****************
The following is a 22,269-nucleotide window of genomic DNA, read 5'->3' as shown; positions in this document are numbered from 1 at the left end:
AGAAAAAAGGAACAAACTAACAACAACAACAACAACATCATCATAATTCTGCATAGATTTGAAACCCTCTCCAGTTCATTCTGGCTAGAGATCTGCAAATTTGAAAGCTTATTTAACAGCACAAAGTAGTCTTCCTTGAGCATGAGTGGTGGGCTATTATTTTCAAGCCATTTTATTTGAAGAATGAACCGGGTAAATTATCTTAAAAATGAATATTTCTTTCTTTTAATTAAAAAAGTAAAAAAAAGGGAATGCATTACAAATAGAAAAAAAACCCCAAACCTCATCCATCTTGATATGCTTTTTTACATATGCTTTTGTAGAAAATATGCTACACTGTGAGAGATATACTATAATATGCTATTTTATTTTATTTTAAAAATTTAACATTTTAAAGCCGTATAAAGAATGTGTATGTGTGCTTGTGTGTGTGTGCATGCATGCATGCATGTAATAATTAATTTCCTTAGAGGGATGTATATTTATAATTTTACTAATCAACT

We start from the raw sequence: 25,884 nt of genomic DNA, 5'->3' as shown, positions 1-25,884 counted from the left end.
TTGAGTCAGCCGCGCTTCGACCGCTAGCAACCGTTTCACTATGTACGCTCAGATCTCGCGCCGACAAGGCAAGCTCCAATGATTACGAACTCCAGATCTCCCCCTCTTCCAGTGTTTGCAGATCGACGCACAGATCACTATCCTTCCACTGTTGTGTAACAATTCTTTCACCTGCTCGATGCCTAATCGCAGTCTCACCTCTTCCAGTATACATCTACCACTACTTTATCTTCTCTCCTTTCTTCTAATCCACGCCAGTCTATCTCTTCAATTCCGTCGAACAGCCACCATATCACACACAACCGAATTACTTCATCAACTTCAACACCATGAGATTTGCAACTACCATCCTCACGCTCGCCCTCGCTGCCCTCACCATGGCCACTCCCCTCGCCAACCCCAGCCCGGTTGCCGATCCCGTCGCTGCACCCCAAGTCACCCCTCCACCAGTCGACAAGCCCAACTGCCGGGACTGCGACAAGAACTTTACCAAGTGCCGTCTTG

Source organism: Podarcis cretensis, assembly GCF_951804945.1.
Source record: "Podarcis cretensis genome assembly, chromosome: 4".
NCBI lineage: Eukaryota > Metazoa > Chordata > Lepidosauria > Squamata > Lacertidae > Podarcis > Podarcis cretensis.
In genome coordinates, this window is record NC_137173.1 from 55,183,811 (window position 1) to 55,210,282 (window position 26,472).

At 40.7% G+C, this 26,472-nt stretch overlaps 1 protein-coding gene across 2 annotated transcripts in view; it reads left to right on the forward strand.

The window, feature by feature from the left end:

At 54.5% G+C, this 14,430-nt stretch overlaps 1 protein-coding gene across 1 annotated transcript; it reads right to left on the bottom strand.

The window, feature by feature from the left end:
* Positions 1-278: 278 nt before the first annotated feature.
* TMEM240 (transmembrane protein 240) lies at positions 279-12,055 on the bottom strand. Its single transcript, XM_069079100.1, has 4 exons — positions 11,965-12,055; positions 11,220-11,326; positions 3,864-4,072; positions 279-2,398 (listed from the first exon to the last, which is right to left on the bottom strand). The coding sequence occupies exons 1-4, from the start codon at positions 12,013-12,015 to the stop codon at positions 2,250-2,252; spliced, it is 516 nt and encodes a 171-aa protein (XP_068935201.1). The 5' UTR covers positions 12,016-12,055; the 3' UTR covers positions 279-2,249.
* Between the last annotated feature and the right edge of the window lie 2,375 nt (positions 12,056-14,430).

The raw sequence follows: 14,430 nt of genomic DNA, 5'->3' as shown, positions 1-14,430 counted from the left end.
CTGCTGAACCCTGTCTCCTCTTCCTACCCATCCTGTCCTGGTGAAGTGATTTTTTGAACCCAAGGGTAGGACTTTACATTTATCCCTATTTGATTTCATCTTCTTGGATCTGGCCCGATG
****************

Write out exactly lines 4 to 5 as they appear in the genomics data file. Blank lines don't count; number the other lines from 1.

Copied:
TTGAGTCAGCCGCGCTTCGACCGCTAGCAACCGTTTCACTATGTACGCTCAGATCTCGCGCCGACAAGGCAAGCTCCAATGATTACGAACTCCAGATCTCCCCCTCTTCCAGTGTTTGCAGATCGACGCACAGATCACTATCCTTCCACTGTTGTGTAACAATTCTTTCACCTGCTCGATGCCTAATCGCAGTCTCACCTCTTCCAGTATACATCTACCACTACTTTATCTTCTCTCCTTTCTTCTAATCCACGCCAGTCTATCTCTTCAATTCCGTCGAACAGCCACCATATCACACACAACCGAATTACTTCATCAACTTCAACACCATGAGATTTGCAACTACCATCCTCACGCTCGCCCTCGCTGCCCTCACCATGGCCACTCCCCTCGCCAACCCCAGCCCGGTTGCCGATCCCGTCGCTGCACCCCAAGTCACCCCTCCACCAGTCGACAAGCCCAACTGCCGGGACTGCGACAAGAACTTTACCAAGTGCCGTCTTG

Source organism: Podarcis cretensis, assembly GCF_951804945.1.